Henry Cavill didn't just need to be jacked to play Geralt in Netflix's The Witcher. He couldn't just look the part. No, the Man of Steel also needed to be both jacked and athletic. Why? Because he was going to be wielding Geralt's sword throughout the series, doing a great many of his own stunts.
So Cavill worked with strength coach Dave Rienzi on an all-around program that didn't just simply build jacked arms. It also gave Cavill the muscular endurance he needed to wield a weapon throughout the long shoot days he had to battle through. And it went beyond arms, too: Swords are massively heavy implements to use in a move, so Cavill needed core strength, trunk stability, and total-body endurance, too.
He wound up doing a bevy of different exercises in his sessions, everything from banded Romanian deadlifts for major hamstring and glute strength to Pallof presses to develop ultra-strong core strength.
And yes, he did do plenty of arm work, too, headed by these three moves that he loves. Inject them into your own arm blasts. They work best as finishers, after you've slammed your arms with, say, heavy standing curls, skullcrushers, or shoulder presses.
Dual Cable Reverse-Grip Kickback
Why: You'll attack your triceps, the muscles on the backs of your arms, with this move, and you'll do it in a way that offers little opportunity to cheat. If you keep your upper arms fully parallel to the ground the entire time, you'll have to squeeze your tris extra-hard at the top of every rep, as they'll face the full brunt of gravity.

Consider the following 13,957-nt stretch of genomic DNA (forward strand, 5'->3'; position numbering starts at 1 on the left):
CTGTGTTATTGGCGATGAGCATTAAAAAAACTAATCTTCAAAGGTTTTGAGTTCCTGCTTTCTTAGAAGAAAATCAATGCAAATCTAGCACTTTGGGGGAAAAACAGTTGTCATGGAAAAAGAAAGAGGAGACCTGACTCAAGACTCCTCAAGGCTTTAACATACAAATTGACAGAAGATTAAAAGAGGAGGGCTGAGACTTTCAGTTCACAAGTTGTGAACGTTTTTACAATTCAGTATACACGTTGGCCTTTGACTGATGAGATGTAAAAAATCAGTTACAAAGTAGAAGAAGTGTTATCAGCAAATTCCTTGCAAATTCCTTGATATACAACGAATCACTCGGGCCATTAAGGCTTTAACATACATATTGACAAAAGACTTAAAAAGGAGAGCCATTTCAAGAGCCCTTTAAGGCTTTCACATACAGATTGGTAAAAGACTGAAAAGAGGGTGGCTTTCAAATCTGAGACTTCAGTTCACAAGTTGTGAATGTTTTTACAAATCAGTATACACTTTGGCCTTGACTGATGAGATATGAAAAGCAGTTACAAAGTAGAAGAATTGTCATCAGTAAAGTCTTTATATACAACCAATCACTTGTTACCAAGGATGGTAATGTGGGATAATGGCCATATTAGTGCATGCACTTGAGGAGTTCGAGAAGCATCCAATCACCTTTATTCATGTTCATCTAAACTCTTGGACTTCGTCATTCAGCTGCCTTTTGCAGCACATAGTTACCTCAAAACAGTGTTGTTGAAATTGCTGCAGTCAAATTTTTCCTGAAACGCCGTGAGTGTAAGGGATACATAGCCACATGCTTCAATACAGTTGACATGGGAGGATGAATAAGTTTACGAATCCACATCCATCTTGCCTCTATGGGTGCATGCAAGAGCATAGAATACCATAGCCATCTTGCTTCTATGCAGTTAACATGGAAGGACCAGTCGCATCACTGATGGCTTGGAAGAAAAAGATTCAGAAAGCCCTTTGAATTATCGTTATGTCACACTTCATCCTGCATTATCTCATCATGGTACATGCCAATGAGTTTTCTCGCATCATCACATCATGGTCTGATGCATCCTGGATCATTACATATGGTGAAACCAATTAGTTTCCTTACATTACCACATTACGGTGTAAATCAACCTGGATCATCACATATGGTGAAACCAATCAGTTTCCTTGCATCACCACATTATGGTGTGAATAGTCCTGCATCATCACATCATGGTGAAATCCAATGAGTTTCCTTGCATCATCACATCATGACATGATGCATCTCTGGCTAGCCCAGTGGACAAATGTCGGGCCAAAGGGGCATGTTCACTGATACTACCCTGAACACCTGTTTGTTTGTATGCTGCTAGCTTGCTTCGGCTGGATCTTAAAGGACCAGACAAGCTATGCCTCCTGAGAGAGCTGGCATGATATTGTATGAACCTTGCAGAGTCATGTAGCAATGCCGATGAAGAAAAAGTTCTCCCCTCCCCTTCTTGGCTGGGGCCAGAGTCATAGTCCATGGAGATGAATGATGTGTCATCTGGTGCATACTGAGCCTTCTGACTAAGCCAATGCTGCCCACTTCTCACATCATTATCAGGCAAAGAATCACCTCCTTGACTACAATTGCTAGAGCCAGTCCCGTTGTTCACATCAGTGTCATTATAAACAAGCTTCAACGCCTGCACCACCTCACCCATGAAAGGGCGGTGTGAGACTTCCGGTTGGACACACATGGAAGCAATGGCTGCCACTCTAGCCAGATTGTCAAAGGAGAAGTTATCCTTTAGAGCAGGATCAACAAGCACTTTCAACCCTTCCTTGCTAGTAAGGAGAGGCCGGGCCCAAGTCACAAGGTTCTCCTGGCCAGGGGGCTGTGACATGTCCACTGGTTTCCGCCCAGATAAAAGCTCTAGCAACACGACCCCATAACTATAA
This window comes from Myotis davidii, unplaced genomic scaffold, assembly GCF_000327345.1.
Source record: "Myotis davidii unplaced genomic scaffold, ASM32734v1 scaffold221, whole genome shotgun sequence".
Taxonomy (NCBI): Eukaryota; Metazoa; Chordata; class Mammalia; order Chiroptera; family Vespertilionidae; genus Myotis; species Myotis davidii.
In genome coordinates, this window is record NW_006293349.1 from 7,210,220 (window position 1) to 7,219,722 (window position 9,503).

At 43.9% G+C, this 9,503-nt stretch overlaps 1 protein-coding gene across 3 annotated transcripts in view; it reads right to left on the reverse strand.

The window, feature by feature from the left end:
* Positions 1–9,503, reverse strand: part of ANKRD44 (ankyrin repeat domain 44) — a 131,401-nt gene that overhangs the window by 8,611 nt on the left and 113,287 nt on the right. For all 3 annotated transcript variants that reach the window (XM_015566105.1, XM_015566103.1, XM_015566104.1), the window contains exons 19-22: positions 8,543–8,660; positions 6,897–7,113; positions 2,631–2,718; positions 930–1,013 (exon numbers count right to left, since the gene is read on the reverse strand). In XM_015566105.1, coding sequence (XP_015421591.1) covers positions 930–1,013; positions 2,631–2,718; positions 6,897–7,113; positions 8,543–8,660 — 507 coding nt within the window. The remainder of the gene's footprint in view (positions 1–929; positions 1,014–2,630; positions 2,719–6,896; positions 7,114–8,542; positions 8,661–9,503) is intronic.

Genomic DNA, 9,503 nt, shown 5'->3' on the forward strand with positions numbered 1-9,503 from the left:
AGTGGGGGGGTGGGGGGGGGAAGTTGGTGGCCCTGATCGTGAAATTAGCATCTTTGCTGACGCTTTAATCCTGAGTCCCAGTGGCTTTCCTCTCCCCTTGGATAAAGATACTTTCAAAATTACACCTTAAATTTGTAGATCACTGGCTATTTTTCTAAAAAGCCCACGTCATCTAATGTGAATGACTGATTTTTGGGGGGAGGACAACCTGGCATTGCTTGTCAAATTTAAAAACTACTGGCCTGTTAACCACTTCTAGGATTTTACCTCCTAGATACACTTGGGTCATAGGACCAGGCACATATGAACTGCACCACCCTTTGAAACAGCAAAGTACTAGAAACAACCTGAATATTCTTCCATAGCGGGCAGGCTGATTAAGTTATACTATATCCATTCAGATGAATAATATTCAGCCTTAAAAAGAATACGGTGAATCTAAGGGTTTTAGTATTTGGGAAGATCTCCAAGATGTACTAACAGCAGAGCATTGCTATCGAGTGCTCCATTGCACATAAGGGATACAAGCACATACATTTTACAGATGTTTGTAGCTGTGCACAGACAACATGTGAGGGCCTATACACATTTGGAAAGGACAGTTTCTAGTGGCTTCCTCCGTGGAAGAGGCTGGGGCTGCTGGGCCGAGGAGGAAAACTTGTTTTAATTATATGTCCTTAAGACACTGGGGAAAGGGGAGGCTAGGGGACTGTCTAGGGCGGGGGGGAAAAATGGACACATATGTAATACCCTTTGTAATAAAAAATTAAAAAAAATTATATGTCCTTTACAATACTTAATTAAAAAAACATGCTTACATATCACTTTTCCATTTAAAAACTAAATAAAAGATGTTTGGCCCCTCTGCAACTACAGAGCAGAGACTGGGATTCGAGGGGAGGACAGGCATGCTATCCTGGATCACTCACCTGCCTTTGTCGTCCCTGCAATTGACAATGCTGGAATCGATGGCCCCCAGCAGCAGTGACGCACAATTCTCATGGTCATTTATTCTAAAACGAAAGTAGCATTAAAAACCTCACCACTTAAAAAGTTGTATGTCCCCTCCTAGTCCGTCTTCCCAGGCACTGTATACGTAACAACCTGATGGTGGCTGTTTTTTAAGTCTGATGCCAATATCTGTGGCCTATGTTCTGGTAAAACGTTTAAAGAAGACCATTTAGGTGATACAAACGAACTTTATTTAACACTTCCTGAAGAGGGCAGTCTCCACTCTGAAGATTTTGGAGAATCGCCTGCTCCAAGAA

How: Stand facing a cable machine and grab the 2 handles. Hinge forward at the waist until your torso is parallel to the floor—this is the start. Straighten your arms, flexing and squeezing your triceps; return to the start. That’s 1 rep; do 4 sets of 10, resting just 45 seconds between sets.
Three-Way Shoulder Raise
Why: Shoulder muscle isn't all about the military press. Shoulder raises, when done correctly, help isolate the deltoids. The key to doing these is keeping your shoulder blades squeezed, and never letting your wrists rise drastically higher than your shoulders. You'll hit your shoulders from multiple angles with this move.
How: Stand holding light dumbbells at your sides. Raise them out to your sides, then lower. Raise them out to your sides at 45 degree angles, then lower. Raise them out in front of you, then lower. That’s 1 rep; do 3 sets of 5.
Iso-Hold Biceps Curl
Why: Building big biceps isn't always simply about curling the heaviest weights. It's about actively squeezing your biceps at the top of every rep and owning that position — and this curl variation forces you to attack that squeeze.
How: Curl 2 dumbbells; hold the up position. Squeeze your right biceps as you lower the left dumbbell, then curl it up. Repeat on the other side. That’s 1 rep; do 3 sets of 10 to 12.
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